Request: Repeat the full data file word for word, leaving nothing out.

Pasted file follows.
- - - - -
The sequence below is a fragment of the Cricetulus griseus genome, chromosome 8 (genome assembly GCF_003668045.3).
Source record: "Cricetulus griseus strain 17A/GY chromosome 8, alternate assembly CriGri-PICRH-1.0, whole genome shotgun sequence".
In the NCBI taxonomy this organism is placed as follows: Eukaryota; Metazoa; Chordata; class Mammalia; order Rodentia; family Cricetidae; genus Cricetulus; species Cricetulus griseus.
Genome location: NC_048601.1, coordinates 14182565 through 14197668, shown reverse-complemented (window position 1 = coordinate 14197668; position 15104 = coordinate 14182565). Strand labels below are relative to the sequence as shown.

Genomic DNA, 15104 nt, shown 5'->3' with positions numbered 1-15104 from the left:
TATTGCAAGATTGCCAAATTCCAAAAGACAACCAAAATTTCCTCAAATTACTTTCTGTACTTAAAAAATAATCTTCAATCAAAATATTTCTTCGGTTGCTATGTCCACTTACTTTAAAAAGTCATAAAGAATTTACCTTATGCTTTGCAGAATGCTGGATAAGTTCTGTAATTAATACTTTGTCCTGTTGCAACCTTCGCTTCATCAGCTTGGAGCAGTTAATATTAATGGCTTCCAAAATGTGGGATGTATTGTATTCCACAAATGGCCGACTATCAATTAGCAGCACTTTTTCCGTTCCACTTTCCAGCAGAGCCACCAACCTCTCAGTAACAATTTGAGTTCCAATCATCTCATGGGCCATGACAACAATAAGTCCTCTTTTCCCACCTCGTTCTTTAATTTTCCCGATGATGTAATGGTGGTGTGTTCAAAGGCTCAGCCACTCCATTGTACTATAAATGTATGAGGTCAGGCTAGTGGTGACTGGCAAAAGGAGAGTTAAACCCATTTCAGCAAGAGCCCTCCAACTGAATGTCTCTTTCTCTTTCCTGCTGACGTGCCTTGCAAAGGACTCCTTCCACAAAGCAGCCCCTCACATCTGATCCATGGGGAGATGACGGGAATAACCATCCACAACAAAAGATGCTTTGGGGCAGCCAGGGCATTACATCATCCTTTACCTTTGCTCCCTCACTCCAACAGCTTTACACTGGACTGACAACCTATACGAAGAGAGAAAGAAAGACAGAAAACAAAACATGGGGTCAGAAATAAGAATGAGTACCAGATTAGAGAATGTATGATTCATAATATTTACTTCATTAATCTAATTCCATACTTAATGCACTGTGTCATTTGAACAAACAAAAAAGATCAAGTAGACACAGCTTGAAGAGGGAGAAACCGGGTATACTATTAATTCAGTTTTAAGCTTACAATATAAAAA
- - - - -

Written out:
The sequence below is a fragment of the Cricetulus griseus genome, chromosome 8 (genome assembly GCF_003668045.3).
Source record: "Cricetulus griseus strain 17A/GY chromosome 8, alternate assembly CriGri-PICRH-1.0, whole genome shotgun sequence".
In the NCBI taxonomy this organism is placed as follows: Eukaryota; Metazoa; Chordata; class Mammalia; order Rodentia; family Cricetidae; genus Cricetulus; species Cricetulus griseus.
Genome location: NC_048601.1, coordinates 14182565 through 14197668, shown reverse-complemented (window position 1 = coordinate 14197668; position 15104 = coordinate 14182565). Strand labels below are relative to the sequence as shown.

Genomic DNA, 15104 nt, shown 5'->3' with positions numbered 1-15104 from the left:
TATTGCAAGATTGCCAAATTCCAAAAGACAACCAAAATTTCCTCAAATTACTTTCTGTACTTAAAAAATAATCTTCAATCAAAATATTTCTTCGGTTGCTATGTCCACTTACTTTAAAAAGTCATAAAGAATTTACCTTATGCTTTGCAGAATGCTGGATAAGTTCTGTAATTAATACTTTGTCCTGTTGCAACCTTCGCTTCATCAGCTTGGAGCAGTTAATATTAATGGCTTCCAAAATGTGGGATGTATTGTATTCCACAAATGGCCGACTATCAATTAGCAGCACTTTTTCCGTTCCACTTTCCAGCAGAGCCACCAACCTCTCAGTAACAATTTGAGTTCCAATCATCTCATGGGCCATGACAACAATAAGTCCTCTTTTCCCACCTCGTTCTTTAATTTTCCCGATGATGTAATGGTGGTGTGTTCAAAGGCTCAGCCACTCCATTGTACTATAAATGTATGAGGTCAGGCTAGTGGTGACTGGCAAAAGGAGAGTTAAACCCATTTCAGCAAGAGCCCTCCAACTGAATGTCTCTTTCTCTTTCCTGCTGACGTGCCTTGCAAAGGACTCCTTCCACAAAGCAGCCCCTCACATCTGATCCATGGGGAGATGACGGGAATAACCATCCACAACAAAAGATGCTTTGGGGCAGCCAGGGCATTACATCATCCTTTACCTTTGCTCCCTCACTCCAACAGCTTTACACTGGACTGACAACCTATACGAAGAGAGAAAGAAAGACAGAAAACAAAACATGGGGTCAGAAATAAGAATGAGTACCAGATTAGAGAATGTATGATTCATAATATTTACTTCATTAATCTAATTCCATACTTAATGCACTGTGTCATTTGAACAAACAAAAAAGATCAAGTAGACACAGCTTGAAGAGGGAGAAACCGGGTATACTATTAATTCAGTTTTAAGCTTACAATATAAAAA